Date: 13 Feb 2008

A Spatial Needs Assessment of Indigent Acute Psychiatric Discharges in California

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Abstract

State and local mental health agencies have responsibility for the psychiatric care of Medicaid beneficiaries and indigents meeting pre-defined criteria. A significant uninsured caseload may prove draining to agencies and hospitals mandated to provide emergency services, resulting in limited access. A spatial needs assessment was conducted to find areas having a greater relative proportion of indigent psychiatric hospitalizations. Robust descriptive and inferential spatial techniques were applied to California 1999–2003 public-use Zip-Code-level hospital discharge data to create maps. These maps reveal a more stable view of spatial variation in the proportion of indigent discharges compared to all psychiatric discharges. Synthetic estimation techniques were also applied to U.S. Census data to estimate the proportion of severe mental illness among households at less than 200% poverty level compared to estimated mental illness among all households. Visually comparing these maps suggests areas of potential mismatch. These results and methods may inform public decision-making.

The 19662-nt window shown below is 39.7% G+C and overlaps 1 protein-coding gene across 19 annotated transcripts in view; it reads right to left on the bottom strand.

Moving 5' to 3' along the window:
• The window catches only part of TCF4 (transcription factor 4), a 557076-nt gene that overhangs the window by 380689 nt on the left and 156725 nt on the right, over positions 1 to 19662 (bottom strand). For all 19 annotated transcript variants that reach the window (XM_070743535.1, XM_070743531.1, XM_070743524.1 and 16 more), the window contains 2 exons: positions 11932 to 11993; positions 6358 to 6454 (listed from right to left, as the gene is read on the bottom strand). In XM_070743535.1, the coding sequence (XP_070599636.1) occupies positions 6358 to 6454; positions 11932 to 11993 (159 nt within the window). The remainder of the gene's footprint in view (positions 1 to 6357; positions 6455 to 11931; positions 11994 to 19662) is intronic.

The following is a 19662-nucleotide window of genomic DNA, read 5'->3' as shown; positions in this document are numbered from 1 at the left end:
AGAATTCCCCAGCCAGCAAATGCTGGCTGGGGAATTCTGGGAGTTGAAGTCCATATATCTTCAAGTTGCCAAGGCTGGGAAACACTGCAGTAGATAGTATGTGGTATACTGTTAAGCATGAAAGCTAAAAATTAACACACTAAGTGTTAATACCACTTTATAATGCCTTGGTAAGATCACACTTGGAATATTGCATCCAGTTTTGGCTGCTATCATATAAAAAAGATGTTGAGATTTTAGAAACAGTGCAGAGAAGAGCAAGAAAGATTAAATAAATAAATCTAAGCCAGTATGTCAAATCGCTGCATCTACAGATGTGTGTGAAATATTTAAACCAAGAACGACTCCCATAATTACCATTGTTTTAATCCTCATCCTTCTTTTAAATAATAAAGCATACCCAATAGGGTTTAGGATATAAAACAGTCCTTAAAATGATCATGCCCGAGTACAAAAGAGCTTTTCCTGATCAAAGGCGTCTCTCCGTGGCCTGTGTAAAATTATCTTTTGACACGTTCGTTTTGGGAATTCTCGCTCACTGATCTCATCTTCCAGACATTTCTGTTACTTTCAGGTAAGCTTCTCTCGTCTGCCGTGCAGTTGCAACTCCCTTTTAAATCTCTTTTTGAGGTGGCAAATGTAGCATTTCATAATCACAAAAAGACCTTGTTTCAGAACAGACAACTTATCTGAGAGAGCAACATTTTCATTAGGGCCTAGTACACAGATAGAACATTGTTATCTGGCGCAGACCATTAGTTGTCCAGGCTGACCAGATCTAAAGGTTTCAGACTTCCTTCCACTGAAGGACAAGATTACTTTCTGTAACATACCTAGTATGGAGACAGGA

Earlier versions of this work were presented at ESRI International User Conferences, San Diego, CA, USA on July 26, 2005 and August 9, 2006.